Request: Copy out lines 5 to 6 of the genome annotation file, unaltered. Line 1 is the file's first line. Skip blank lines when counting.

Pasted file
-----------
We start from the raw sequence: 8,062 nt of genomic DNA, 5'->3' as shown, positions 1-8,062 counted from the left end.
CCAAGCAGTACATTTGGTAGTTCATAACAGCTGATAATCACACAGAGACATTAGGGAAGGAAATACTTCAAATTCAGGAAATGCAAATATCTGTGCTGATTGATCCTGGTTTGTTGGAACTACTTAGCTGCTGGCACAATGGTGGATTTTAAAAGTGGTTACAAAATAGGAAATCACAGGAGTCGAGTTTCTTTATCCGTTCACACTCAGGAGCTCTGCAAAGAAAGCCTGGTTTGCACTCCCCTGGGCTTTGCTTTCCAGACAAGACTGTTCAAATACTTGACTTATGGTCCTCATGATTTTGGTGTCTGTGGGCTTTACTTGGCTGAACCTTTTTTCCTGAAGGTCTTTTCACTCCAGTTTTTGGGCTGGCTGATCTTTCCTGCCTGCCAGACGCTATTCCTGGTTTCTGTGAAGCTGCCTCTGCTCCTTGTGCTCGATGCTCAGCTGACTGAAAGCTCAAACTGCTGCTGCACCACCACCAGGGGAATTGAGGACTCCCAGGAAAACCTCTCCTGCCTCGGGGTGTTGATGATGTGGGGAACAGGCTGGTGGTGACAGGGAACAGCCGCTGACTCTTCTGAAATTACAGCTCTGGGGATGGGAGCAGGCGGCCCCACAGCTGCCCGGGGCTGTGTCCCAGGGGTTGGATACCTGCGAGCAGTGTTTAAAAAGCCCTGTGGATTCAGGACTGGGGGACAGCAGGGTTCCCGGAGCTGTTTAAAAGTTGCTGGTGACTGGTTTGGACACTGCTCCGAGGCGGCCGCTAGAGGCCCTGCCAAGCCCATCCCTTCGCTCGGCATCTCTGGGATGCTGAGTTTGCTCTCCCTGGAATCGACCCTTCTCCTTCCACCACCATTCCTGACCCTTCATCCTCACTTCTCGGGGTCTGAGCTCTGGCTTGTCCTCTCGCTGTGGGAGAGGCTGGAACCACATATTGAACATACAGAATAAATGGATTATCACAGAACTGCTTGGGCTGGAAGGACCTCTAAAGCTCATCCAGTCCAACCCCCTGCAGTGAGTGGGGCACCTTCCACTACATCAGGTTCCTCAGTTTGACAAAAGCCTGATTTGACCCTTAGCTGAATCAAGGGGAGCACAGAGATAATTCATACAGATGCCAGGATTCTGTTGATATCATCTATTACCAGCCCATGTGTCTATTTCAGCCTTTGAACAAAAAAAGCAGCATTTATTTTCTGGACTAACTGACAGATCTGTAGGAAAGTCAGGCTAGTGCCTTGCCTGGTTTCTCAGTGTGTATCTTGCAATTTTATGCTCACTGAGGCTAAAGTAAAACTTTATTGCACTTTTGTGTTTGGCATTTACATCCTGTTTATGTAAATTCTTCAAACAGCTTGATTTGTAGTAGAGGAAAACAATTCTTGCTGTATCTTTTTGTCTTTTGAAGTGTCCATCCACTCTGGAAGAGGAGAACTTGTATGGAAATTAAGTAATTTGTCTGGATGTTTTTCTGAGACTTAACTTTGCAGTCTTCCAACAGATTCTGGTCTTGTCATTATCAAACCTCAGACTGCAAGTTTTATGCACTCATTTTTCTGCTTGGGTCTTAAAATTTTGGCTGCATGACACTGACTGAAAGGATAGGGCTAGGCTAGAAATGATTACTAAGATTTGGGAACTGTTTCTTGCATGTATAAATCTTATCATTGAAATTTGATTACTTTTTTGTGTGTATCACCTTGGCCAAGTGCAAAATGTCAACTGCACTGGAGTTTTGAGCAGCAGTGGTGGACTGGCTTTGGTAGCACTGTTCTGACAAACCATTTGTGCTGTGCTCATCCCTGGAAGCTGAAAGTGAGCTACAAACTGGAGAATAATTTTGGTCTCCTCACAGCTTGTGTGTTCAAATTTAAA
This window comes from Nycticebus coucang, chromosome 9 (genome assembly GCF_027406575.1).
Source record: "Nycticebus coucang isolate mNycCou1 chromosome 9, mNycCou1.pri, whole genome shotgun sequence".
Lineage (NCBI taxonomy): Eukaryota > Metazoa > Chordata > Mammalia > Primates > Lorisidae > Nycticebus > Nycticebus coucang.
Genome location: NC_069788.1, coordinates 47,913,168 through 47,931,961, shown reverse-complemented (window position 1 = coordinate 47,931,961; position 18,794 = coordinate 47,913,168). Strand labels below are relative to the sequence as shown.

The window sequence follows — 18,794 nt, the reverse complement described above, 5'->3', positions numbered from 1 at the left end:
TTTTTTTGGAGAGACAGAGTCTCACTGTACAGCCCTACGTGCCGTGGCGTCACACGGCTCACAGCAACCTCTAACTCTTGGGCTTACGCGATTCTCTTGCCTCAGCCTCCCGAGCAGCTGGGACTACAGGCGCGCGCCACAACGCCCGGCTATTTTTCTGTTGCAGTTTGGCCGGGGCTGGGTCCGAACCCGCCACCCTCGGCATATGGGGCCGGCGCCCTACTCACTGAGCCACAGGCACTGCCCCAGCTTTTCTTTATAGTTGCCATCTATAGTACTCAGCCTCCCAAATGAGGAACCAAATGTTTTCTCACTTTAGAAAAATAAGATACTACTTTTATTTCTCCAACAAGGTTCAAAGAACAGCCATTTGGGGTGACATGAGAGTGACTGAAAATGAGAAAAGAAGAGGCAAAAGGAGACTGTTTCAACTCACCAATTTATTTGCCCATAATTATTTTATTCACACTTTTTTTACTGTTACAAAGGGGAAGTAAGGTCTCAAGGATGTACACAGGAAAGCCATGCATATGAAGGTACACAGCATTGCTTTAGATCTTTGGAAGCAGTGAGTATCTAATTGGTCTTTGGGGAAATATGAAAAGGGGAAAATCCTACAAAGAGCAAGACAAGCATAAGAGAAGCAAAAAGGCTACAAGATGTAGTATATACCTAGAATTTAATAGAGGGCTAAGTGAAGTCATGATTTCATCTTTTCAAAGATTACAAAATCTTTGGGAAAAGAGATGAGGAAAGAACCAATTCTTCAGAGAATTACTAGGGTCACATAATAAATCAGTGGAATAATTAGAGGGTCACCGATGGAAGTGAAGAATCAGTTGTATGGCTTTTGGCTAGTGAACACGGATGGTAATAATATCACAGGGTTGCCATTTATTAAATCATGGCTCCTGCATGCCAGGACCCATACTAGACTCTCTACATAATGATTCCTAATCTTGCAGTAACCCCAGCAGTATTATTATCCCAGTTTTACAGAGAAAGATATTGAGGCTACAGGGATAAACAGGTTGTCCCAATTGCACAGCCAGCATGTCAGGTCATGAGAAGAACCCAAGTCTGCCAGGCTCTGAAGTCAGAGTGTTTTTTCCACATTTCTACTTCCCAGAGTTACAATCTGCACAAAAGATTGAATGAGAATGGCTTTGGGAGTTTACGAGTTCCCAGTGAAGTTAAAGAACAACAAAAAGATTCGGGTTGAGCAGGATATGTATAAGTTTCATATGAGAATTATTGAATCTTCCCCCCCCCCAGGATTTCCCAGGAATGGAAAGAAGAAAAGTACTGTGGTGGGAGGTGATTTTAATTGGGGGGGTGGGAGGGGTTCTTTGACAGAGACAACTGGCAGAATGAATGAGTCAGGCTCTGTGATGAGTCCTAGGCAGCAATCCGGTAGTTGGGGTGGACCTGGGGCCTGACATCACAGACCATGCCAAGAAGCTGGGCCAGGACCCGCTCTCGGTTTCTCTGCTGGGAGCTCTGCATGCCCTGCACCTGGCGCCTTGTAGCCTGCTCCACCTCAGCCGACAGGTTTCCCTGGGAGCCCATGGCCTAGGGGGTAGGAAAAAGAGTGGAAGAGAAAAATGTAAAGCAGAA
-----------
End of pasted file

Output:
Lineage (NCBI taxonomy): Eukaryota > Metazoa > Chordata > Mammalia > Primates > Lorisidae > Nycticebus > Nycticebus coucang.
Genome location: NC_069788.1, coordinates 47,913,168 through 47,931,961, shown reverse-complemented (window position 1 = coordinate 47,931,961; position 18,794 = coordinate 47,913,168). Strand labels below are relative to the sequence as shown.